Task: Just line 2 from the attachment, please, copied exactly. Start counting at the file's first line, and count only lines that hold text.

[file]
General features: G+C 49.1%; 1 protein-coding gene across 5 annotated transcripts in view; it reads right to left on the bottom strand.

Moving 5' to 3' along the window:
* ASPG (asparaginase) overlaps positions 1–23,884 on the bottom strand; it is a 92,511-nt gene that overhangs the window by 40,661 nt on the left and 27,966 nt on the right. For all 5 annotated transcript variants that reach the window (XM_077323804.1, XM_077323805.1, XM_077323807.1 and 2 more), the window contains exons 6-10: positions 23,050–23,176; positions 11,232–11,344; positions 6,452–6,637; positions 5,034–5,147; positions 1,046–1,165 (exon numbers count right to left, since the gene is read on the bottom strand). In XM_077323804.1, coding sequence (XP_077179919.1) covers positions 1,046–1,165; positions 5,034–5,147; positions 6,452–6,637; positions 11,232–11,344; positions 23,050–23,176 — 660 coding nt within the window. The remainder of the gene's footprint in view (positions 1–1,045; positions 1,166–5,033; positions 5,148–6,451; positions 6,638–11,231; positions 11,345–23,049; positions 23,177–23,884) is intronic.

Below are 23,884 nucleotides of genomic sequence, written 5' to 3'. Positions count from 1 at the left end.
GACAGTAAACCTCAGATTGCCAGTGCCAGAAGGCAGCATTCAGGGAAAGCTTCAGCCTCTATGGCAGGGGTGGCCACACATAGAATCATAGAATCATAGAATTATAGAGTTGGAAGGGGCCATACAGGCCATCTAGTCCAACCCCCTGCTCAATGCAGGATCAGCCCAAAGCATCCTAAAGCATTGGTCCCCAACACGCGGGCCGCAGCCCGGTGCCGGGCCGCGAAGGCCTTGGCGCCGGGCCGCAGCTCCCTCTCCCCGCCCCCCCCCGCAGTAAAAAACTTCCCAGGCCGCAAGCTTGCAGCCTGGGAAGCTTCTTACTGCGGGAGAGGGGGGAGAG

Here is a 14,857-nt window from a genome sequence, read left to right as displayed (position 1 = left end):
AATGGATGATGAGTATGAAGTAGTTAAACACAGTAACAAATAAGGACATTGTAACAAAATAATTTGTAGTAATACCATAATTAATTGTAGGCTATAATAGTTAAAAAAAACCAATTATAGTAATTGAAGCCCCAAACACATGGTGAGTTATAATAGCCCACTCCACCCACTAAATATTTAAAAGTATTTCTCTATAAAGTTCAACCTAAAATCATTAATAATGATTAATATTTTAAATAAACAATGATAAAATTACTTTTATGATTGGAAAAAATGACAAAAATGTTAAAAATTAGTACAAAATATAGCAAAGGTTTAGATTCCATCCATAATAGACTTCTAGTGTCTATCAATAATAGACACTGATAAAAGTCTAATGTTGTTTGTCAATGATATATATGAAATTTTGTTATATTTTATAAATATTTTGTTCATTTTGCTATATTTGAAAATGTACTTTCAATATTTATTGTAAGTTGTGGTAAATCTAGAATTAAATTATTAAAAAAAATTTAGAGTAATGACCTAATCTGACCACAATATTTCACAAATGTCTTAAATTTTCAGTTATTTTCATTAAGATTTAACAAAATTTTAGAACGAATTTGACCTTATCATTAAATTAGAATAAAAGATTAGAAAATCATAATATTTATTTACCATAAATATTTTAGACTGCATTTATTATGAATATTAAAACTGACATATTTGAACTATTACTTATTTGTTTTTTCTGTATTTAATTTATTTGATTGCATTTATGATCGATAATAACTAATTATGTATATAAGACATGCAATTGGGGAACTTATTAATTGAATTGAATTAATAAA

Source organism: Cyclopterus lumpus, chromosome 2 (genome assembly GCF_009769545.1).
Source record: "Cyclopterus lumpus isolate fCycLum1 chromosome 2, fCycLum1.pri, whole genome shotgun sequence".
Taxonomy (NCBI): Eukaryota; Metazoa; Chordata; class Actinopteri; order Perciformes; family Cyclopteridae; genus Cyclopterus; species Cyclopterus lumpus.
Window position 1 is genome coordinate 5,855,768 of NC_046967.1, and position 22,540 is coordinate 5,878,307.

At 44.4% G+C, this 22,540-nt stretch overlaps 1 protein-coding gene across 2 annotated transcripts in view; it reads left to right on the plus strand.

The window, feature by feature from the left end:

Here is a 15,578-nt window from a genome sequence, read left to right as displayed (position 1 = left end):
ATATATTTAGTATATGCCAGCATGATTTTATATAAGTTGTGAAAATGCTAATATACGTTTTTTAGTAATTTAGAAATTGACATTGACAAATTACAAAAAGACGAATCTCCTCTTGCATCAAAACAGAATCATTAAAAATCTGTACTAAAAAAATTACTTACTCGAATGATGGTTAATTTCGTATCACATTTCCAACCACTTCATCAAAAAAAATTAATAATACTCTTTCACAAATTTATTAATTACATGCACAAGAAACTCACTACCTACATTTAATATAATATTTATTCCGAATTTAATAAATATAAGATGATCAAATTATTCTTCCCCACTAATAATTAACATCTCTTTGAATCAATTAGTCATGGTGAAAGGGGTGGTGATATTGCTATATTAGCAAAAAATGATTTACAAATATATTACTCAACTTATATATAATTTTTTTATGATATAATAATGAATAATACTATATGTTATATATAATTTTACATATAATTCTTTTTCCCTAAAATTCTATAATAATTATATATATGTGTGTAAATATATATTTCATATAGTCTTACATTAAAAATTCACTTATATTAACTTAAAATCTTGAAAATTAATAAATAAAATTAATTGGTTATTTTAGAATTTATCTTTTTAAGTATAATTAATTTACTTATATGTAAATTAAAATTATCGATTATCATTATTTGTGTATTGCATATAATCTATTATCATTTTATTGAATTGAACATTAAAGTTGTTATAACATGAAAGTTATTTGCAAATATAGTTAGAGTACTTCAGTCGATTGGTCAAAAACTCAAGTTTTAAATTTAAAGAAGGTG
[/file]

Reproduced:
Moving 5' to 3' along the window: